Thursday, 24 February 2011

Ken and Sarah in Madrid

Ken and Sarah, great friends and Mojácar residents, accompanied me to Madrid in early February. We took the train from Murcia on Sunday morning so we could get in as much sight-seeing as possible on our two day trip. I wanted to try and show my gratitude to them for all that they have done for me, by giving them a look at the Madrid most tourists don’t see. Ken is a photographer and Sarah was complaining that she didn’t have any pictures of Ken, so he bought her a little camera of her own but the one thing they didn’t have were pictures of themselves together, so I made it my project to get a picture of them together at each place in Madrid. I know they felt I started getting a bit annoying, but after I figured out how to use Lenox’ camera, we got some great travel snaps. We started with the obvious like the famous post office, which is now the City Hall, fronting onto the Plaza de Cibeles; then on to the Puerta del Sol, the Plaza Mayor and some excellent draft beer and a few shrimps at Santa Barbara, the most famous beer house in Spain. The weather was beautiful and the streets and shops were full. The plazas were filled with musicians and actors.
We saw Spain’s oldest restaurant, the Casa Botín, the famous hat shops, the Gaudí building and the nearby renovated apartment block decorated in professional graffiti. There was color and activity everywhere: the atmosphere was wonderful. We were all exhausted by the time we got back to our hotel. The next morning was hospital for me and the huge Corte Ingles on the Castellana for them; we met for lunch on Serrano, and then continued shopping down Serrano and up Goya. The shopping was exhausting but we stopped for lots of drinks and tapas along the way. We had lots of laughs and fun, we couldn’t help to observe what a difference between the lively streets of Madrid and the dead streets of Mojácar. I wanted this trip to be something special I could do for them but it ended up that all my simple plans went awry and once again they were there to save the day. If they hadn’t come with me I would probably still be sitting in a street gutter crying with the frustration of the Spanish hospital system. Instead we had a great time. There were so many things that we didn’t have time for like a Pisco Sour at the Inca or the lamb at the Asador so we decided that the next time we should stay for a week, in a hotel near Colon, so that we could go out and see some of the jazz clubs, the famous Viva Madrid and Chicote bars, the Casa del Retiro (the large and busy park in the centre of Madrid) and get to see so much more that Spain’s capital city has to offer.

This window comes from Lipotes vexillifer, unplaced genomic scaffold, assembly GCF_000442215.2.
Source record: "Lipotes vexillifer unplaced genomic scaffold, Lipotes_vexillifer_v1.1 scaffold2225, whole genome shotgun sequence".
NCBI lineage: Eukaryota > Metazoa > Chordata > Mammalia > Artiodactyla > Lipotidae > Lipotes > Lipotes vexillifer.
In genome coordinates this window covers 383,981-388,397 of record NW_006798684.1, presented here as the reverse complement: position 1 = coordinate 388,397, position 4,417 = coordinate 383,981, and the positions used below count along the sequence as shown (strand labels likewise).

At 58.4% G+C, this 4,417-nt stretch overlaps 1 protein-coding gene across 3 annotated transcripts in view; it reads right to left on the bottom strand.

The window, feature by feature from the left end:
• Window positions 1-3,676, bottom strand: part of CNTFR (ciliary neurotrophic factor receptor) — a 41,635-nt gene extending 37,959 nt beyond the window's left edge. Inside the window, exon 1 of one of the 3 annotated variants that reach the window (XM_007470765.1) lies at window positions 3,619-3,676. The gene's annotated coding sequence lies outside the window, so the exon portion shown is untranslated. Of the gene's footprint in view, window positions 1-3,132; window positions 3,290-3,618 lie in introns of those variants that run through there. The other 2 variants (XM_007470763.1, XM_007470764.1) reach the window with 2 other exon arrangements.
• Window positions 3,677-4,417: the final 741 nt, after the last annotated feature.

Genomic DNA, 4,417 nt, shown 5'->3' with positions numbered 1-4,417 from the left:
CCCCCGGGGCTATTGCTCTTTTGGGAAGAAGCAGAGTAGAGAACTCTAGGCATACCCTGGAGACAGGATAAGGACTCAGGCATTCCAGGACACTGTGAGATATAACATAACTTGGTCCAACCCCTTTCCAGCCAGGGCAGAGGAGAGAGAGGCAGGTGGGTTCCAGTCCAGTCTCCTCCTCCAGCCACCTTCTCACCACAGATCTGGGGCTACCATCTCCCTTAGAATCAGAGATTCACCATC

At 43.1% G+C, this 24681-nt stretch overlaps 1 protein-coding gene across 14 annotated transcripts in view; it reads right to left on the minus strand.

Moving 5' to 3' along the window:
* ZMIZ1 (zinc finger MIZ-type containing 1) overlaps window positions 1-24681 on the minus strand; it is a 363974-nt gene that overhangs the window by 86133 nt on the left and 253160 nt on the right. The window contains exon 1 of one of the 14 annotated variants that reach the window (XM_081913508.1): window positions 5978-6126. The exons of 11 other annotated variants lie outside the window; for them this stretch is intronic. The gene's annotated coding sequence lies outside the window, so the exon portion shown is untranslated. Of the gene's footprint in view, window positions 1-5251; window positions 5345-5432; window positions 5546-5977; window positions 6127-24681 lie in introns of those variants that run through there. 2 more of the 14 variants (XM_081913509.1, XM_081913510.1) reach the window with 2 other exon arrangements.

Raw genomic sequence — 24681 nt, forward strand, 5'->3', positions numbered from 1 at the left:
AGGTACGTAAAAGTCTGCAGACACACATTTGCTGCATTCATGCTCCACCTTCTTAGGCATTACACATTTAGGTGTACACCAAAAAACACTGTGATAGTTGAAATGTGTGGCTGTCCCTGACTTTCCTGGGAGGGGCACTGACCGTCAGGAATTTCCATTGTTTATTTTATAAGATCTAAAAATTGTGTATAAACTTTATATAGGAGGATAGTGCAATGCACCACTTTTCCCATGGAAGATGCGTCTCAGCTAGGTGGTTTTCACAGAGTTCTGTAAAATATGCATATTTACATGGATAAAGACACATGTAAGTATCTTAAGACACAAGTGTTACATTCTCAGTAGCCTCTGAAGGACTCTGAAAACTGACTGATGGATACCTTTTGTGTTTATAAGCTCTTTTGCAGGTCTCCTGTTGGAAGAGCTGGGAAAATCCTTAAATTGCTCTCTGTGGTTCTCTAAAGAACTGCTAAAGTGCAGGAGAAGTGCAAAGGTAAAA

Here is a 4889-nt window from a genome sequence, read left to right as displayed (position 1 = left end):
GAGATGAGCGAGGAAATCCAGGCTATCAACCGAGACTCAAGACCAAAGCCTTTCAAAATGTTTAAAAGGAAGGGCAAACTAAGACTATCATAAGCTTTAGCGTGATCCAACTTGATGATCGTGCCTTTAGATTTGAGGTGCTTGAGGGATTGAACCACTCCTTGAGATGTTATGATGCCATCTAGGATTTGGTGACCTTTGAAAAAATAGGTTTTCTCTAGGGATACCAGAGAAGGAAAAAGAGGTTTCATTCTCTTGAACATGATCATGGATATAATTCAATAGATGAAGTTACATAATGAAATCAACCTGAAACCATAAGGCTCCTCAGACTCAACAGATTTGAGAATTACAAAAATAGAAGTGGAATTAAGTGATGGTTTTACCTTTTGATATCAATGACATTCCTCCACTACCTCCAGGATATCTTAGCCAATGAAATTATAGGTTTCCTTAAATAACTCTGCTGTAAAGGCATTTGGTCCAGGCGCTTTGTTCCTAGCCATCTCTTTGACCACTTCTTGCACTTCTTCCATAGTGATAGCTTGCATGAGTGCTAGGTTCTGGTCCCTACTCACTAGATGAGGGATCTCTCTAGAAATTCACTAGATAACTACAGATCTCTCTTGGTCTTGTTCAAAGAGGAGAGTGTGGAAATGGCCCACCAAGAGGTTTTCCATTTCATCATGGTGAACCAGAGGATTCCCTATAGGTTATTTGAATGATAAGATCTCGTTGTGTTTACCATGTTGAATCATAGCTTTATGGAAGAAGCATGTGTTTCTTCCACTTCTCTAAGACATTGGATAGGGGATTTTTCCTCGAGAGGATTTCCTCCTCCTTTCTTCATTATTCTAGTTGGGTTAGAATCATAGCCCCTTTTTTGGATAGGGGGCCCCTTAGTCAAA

Monday, 7 February 2011

Alan Simpson

Alan wrote this himself.
Alan Geoffrey "One Wine" Simpson 1930 - 2011  A native of the leafy lanes of Hertfordshire, Alan Simpson traversed jungles and deserts on his way to his final home and resting place. He first came to Mojácar in 1968, when Bill Napier and old mayor Jacinto were beginning to put it on the map. A child in World War Two, he was machine-gunned in his village school playground by a cruising aircraft (The only casualty was a boy who ran into the road and was brushed by a passing car) and rendered homeless by a V2 rocket before he had finished his Sunday lunch, thereafter being probed for broken glass on top of a piano in a snowstorm. That is why the title of his on-going autobiography was "Naked in the Snow". {It was serialised in Talismán magazine and later printed as a book of "the-story-so-far". Each chapter was written to be a stand-alone, anectdotal tale, but together they form a fascinating and humourous account of a true adventurer.} An infantry commander in the Korean War, he was commended for his part in extricating  casualties and the dead from a minefield in No-Man's-Land. After the war he aided Malaya's path to independence, seeking out terrorists deep in the Malayan jungle. Travelling with headhunters for companions he explored distant headwaters in Sarawak by dugout canoe, sleeping at night beneath bundles of human heads.  He later sought out remote parts of tribal Africa and the Sahel before moving to West Africa, where he commanded part of a 650-strong  security force protecting the diamond fields, which later funded Sierra Leone's twenty year civil war; the setting for the film "Blood Diamonds". Still in West Africa, he became a chief of police in the diamond mining areas, and was later a miner of diamonds, gold and tin. His memoirs mention the Zanzibar bloodbath instigated by "General" John Okello, and the attempted overthrow of the Moroccan monarchy by General "Name of a Nightmare" Mohamed Oufkhir, both of which situations caused him some inconvenience. Alan Simpson was an occasional magazine contributor, and a talented photographer. An "honorary" Mojaquero since his first visit, Alan became the real thing when he settled into Mojácar Village in 1990. His partner, the artist and potter Janet Le Bretton, predeceased him in 2001.